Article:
N.Y. Officials Seek U.S. Help to Reopen Manhattan Street Closed After 9/11

A street between New York police headquarters and the Manhattan federal courthouse closed since the Sept. 11, 2001, terrorist attacks should be reopened to save businesses there, local politicians wrote to Homeland Security Secretary Janet Napolitano.

U.S. Representative Jerrold Nadler and four fellow Democrats, including Manhattan Borough President Scott Stringer and state Assembly Speaker Sheldon Silver, wrote to Napolitano today urging the department to work with local law enforcement to help determine how the street, Park Row, can be opened.

“This closure has brought significant hardship for residents,” they said. “Those with cars who live on these blocks have had to show ID to get home, businesses have been negatively impacted because of the decrease in traffic, and many who relied on Park Row as a means to travel between Chinatown and the Financial District has been inconvenienced.”

Residents and officials from Chinatown and other neighborhoods have been pushing for years to reopen Park Row. The city began allowing buses and pedestrians to use it in April 2005 after determining the area’s risk of attack had fallen.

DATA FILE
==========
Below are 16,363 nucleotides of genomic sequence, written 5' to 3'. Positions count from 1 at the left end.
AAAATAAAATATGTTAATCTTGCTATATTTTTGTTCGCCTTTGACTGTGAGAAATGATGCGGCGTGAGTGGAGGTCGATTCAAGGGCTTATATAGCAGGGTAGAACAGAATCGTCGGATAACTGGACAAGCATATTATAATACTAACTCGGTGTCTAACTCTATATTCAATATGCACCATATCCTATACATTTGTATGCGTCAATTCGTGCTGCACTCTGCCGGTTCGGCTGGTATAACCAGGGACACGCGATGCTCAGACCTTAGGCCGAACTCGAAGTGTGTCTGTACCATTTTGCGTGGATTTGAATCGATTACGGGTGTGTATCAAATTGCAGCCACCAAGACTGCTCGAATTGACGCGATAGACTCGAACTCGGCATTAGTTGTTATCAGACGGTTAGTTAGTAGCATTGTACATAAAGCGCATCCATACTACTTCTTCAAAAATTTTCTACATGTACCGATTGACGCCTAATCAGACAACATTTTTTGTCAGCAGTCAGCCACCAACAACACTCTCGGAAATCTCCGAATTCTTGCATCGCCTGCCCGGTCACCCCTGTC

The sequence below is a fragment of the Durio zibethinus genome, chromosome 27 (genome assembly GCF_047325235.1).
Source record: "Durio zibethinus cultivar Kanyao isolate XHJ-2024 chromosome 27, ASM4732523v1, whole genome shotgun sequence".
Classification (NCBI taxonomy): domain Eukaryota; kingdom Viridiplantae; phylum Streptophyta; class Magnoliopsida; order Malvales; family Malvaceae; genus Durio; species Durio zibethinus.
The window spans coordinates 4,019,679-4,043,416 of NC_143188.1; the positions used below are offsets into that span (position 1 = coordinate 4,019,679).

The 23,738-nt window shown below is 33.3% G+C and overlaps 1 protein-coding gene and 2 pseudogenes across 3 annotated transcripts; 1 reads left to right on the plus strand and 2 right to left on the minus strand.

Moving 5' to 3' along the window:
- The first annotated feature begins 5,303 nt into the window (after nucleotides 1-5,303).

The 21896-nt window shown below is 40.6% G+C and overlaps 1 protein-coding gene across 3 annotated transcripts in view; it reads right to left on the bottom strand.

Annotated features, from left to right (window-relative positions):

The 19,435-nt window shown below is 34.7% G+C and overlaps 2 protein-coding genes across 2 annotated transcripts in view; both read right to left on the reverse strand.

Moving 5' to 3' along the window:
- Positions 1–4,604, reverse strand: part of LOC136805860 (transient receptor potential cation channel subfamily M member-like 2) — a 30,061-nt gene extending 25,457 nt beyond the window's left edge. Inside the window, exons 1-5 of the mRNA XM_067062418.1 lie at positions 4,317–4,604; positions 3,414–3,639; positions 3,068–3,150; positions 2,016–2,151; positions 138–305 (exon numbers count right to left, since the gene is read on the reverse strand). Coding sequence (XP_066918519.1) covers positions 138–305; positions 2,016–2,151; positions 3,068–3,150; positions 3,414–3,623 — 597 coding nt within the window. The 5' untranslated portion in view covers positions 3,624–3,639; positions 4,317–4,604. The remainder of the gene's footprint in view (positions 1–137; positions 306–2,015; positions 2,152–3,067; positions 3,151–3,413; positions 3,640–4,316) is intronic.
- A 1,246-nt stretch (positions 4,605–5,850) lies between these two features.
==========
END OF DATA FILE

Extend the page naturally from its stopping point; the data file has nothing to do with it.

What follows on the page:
Transportation Secretary Ray LaHood met with residents of the area last month and offered his support in getting the federal government to study the issue, Nadler’s office said in a statement.

Amy Kudwa, a spokeswoman for the Homeland Security Department, said in a telephone interview that the department would respond through correspondence and not through the media. Paul Browne, a police spokesman, didn’t immediately respond to a telephone message seeking comment.

To contact the reporter on this story: Chris Dolmetsch in New York at cdolmetsch@bloomberg.net.

Bloomberg reserves the right to remove comments but is under no obligation to do so, or to explain individual moderation decisions.

Please enable JavaScript to view the comments powered by Disqus.